Pakistan could be worried that gangs and terrorists will use BlackBerry phones to chat in secret. But groups like Privacy International suspect the move to block BlackBerry could be intended to widen the ISI's spying activities Reuters

Pakistan will block BlackBerry email services in the country from November for "security reasons".

While ordering local carriers to shut off BlackBerry Enterprise Service (BES) from 30 November, the country's telecommunication authority did not specify reasons.

BlackBerry's email service BES is encrypted to ensure the messages cannot be intercepted.

The Wall Street Journal, citing an unnamed senior official at the Pakistan Telecommunication Authority, said the "remaining BB [BlackBerry] services such as messenger and BlackBerry Internet Services" would continue.

Pakistan could be worried that gangs and terrorists will use BlackBerry phones to chat in secret, says Reuters.

However, groups like Privacy International (PI) warn that the move will merely help increase public surveillance in the name of security.

It will move users to other users like Apple which offer secure messaging.

PI notes Pakistan's military intelligence agency, the Inter-Services Intelligence (ISI), was seeking to expand its ability to intercept communications. The move to block BlackBerry could be a step in that direction.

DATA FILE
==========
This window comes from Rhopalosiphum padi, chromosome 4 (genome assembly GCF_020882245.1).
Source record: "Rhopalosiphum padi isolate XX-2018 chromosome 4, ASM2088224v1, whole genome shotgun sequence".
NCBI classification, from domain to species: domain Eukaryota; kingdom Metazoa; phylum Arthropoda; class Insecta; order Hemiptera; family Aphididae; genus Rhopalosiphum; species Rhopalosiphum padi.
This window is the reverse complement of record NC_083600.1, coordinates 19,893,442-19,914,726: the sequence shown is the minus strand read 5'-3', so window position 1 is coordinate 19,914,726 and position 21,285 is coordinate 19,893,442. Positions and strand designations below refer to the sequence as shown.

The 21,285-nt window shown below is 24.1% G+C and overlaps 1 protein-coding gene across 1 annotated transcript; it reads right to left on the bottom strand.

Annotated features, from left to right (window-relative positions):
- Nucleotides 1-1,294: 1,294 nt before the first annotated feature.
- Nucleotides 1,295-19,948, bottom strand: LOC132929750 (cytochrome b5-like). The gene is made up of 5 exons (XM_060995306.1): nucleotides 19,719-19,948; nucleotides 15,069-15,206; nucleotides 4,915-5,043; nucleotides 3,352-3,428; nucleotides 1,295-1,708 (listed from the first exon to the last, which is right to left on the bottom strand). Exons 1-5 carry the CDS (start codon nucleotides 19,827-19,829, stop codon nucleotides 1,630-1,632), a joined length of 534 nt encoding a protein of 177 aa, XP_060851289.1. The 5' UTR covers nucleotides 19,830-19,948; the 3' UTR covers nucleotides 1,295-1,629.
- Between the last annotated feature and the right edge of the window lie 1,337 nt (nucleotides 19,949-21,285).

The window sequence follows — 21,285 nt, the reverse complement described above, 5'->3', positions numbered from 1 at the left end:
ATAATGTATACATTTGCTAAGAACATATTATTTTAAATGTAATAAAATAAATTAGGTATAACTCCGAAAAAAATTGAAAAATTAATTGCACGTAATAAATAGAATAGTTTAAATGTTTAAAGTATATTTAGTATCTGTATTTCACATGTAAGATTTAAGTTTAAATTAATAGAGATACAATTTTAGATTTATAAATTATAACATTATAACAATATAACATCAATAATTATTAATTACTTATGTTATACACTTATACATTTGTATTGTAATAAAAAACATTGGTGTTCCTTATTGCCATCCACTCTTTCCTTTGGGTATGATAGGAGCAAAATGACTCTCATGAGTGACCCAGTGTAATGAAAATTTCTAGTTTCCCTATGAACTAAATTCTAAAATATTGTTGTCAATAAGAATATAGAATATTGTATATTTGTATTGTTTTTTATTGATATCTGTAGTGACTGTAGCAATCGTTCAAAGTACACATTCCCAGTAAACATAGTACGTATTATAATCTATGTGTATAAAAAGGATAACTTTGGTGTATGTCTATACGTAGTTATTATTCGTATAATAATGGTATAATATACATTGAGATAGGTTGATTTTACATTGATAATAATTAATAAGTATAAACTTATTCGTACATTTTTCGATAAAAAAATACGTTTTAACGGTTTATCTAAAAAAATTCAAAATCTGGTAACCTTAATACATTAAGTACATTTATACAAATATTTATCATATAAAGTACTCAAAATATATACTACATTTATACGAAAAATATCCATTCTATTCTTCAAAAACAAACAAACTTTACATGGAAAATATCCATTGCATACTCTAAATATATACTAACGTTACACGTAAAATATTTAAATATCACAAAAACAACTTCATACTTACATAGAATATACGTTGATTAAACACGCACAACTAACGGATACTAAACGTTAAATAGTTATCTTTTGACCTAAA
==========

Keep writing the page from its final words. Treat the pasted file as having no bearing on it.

"Pakistan's intelligence agencies have abused their communications surveillance powers, including by spying on opposition politicians and Supreme Court judges. Widespread internet monitoring and censorship has also been used to target journalists, lawyers and activists," a recent PI report said.

In 2013, the ISI tapped all internet protocol(IP)-bound communications traffic entering or traversing through Pakistan, by tapping communications at the fibre optic cable level.

The agency hired 200 analysts to monitor up to 5,000 concurrent targets, says PI.

Security-related surveillance may also be behind the move to block BlackBerry services. With militant attacks shifting to cities, as seen from the Peshawar massacre and shootouts at a wedding, the government is resorting to security measures that are seen as a necessary evil, much like the US drone attacks.